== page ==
Imagine becoming a best-selling novelist, and almost immediately famous and wealthy, while still in college, and before long seeing your insufferable father reduced to a bag of ashes in a safety-deposit box, while after American Psycho your celebrity drowns in a sea of vilification, booze, and drugs.
Then imagine having a second chance ten years later, as the Bret Easton Ellis of this remarkable novel is given, with a wife, children, and suburban sobriety—only to watch this new life shatter beyond recognition in a matter of days. At a fateful Halloween party he glimpses a disturbing (fictional) character driving a car identical to his late father’s, his stepdaughter’s doll violently “malfunctions,” and their house undergoes bizarre transformations both within and without. Connecting these aberrations to graver events—a series of grotesque murders that no longer seem random and the epidemic disappearance of boys his son’s age—Ellis struggles to defend his family against this escalating menace even as his wife, their therapists, and the police insist that his apprehensions are rooted instead in substance abuse and egomania.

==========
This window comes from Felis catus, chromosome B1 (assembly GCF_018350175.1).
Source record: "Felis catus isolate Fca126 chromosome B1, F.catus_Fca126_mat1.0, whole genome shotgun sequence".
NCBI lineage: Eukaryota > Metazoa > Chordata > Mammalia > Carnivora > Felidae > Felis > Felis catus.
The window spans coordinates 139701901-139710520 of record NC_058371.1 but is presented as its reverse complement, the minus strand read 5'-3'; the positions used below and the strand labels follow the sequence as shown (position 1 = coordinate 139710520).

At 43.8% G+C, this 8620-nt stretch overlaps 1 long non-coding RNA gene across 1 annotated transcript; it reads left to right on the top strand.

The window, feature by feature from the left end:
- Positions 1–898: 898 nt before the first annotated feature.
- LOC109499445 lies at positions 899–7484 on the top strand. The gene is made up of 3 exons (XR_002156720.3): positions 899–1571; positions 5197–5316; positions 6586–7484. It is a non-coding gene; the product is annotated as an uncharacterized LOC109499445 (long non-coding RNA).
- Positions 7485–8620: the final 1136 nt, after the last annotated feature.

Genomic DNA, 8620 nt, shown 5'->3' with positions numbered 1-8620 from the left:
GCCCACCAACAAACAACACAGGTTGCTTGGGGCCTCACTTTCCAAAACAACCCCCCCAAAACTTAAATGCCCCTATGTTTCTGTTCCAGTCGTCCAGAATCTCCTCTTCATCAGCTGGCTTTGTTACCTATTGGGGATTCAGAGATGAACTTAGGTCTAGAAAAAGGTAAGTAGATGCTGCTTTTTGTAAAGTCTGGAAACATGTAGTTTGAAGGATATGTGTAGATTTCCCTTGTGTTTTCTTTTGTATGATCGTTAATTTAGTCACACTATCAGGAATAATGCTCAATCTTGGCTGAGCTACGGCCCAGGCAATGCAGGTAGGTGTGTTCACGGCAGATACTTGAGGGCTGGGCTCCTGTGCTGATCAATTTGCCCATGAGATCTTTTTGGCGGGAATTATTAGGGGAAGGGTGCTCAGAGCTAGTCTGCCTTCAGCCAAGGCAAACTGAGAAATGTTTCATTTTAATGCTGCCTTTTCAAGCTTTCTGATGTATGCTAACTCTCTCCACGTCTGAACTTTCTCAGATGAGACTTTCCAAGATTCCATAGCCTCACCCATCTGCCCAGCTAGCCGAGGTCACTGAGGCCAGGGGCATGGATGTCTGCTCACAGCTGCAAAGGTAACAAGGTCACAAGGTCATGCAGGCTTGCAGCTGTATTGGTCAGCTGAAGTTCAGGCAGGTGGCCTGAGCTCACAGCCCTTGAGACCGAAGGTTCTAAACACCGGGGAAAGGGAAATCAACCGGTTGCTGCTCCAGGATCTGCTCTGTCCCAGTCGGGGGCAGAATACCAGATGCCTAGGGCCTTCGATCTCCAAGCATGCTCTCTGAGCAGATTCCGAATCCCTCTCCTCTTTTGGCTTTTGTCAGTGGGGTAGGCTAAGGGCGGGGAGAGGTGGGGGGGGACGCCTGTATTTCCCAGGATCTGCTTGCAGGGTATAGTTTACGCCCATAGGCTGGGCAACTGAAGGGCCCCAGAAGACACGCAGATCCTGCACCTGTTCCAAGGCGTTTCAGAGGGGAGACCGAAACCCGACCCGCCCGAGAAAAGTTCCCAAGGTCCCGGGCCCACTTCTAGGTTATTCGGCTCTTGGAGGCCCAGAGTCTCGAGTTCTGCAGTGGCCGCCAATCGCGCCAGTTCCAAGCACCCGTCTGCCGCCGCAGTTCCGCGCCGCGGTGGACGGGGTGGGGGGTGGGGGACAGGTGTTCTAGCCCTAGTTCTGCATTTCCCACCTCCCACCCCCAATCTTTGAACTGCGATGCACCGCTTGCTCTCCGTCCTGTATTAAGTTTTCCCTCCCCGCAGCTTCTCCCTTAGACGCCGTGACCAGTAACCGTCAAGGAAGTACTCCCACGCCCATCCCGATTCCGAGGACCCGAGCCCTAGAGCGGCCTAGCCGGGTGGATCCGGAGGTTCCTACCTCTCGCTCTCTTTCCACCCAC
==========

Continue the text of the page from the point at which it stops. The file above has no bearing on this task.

Lunar Park confounds one expectation after another, passing through comedy and mounting horror, both psychological and supernatural, toward an astonishing resolution—about love and loss, fathers and sons—in what is surely the most powerfully original and deeply moving novel of an extraordinary career.
About the Author
Bret Easton Ellis is the author of four novels and a collection of stories, which have been translated into twenty-seven languages. He divides his time between Los Angeles and New York City.
"[Ellis's] most enjoyable novel . . . The story of a doomed marriage blends with a satirical take on upscale suburban angst, a campy horror story about a haunted house, a Frankenstein-like case of a monster unchained and a serious rumination on the damage fathers can do to sons. Ellis stirs these elements into a steamy witches' brew and works his way through to a marvelously elegiac ending, displaying real artistic discipline . . . Even his harshest critics may now have to acknowledge that this versatile, resourceful writer has formidable skills." --Kirkus, starred review